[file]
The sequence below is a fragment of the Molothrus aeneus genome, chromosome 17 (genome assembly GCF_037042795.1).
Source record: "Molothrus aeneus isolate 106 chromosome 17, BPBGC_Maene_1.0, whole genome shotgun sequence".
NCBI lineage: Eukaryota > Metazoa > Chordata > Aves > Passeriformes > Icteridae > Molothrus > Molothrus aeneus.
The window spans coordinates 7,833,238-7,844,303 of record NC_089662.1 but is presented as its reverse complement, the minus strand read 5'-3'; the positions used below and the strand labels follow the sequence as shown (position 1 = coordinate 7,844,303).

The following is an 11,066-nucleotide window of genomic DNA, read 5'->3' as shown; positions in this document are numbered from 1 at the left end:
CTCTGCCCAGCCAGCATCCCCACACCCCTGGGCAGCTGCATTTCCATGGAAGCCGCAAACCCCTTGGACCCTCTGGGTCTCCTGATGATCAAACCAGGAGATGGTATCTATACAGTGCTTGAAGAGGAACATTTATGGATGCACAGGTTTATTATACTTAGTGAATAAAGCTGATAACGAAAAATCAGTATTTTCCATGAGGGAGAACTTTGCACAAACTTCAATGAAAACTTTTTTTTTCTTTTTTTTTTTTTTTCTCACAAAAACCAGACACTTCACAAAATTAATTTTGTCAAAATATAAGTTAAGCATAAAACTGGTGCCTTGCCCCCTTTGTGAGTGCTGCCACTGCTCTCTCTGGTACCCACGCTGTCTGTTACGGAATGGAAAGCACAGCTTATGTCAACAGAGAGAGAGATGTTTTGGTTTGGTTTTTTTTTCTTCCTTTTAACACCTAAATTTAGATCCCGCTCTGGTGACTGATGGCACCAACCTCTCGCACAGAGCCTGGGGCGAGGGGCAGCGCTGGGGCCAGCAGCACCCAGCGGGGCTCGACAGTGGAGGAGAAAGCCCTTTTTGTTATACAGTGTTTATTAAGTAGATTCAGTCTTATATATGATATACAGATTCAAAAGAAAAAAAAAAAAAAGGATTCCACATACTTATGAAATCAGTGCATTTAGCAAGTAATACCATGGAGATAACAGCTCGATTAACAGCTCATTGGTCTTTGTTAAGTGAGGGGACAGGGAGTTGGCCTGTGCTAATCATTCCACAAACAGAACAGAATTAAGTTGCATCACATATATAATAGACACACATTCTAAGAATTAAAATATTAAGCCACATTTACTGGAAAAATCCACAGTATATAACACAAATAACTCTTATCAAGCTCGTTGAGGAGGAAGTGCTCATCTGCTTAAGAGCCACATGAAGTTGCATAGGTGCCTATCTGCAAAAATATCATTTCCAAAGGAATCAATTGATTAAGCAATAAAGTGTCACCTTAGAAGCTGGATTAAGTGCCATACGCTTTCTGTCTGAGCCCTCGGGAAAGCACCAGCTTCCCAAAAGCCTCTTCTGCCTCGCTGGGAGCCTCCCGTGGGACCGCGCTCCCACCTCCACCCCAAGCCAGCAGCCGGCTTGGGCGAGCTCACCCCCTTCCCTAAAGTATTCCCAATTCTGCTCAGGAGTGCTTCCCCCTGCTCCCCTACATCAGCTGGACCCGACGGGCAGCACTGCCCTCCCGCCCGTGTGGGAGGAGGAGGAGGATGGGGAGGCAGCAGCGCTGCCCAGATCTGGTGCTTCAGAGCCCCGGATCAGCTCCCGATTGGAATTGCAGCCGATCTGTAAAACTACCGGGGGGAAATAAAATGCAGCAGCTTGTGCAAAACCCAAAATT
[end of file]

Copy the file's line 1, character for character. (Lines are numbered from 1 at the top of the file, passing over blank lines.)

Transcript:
The sequence below is a fragment of the Molothrus aeneus genome, chromosome 17 (genome assembly GCF_037042795.1).